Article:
Scaled-down version of single-use plastics ban finds support from some businesses
HONOLULU, Hawaii (HawaiiNewsNow) - After pushback from food industry leaders, a City Council committee is set to consider a revised version the bill that would target Oahu’s single-use plastics.
Environmental groups and several businesses rallied at Honolulu Hale on Tuesday to show their support for the new draft, which aims to reduce takeout food and beverage waste.
"You go to the beach and you see all that microplastic on the shoreline. It's very sad to know that Hawaii's beaches have turned into that," said Gayla Young, owner of Pipeline Bakeshop & Creamery.
“Business owners can just be a little more responsible. Do what’s right. It’s not that hard.”
Under the measure, plastic straws and utensils would be banned beginning in 2021 along with polystyrene foam food ware. Packaging for raw meat, poultry, seafood and eggs would be exempted.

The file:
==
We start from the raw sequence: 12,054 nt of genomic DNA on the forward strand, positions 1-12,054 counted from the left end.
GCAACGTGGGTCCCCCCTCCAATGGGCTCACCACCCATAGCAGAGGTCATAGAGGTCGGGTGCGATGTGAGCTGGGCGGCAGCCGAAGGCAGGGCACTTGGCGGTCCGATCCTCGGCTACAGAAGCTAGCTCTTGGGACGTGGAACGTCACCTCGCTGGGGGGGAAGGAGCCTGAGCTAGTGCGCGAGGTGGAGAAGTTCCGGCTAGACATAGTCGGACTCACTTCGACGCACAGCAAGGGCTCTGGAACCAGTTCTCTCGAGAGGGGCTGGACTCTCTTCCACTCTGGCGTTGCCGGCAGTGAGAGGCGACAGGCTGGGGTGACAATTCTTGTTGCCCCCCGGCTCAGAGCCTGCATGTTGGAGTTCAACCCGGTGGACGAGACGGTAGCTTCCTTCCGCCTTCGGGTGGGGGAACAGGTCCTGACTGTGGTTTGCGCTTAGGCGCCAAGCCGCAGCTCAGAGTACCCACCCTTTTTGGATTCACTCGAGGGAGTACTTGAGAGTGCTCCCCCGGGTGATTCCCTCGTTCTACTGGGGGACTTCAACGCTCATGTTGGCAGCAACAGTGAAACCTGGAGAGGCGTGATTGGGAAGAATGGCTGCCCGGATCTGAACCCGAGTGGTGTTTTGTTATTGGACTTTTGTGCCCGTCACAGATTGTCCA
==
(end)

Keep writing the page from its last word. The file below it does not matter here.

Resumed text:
Starting Jan. 1, 2022, the ban would also include plastic food ware, including cups, lids and containers.
"While the cost is a little bit higher for the compostable cups, it's on the margin, very small. It's on the margin of five to ten cents, which is a cost you can easily pass on to the consumer," said Rafael Baez, owner of Island Brew Coffeehouse.
Councilman Joey Manahan ran into resistance when he tried to expand the bill he originally introduced.
“We had the unintended consequence of basically having it apply to really almost everything you see in the grocery store, which I think would have been difficult to implement,” said Manahan.
In response to critics’ concerns, the revised version of the bill excludes prepackaged foods and beverages. Products like chips, tofu, and bentos wouldn’t be included under the ban.
"It's still what we would refer to as a 'Frankenstein bill,'" said Jason Higa, CEO of FCH Enterprises, Zippy's Restaurants. "It's still comprised of a whole bunch of layers of exemptions.
Higa also said that businesses trying to secure a two-year exemption due to undue hardship would struggle.
“It’s not a process that would be manageable by the city. It would not be done fairly, and it’s one that would be prone to failure,” he said.
Higa believes the solution lies with the State Plastic Reduction Working Group, which will bring businesses, environmental groups, and other stakeholders together during its first meeting Thursday. That is the same day that the new draft of Bill 40 is set to be heard by the council’s Public Safety and Welfare Committee.
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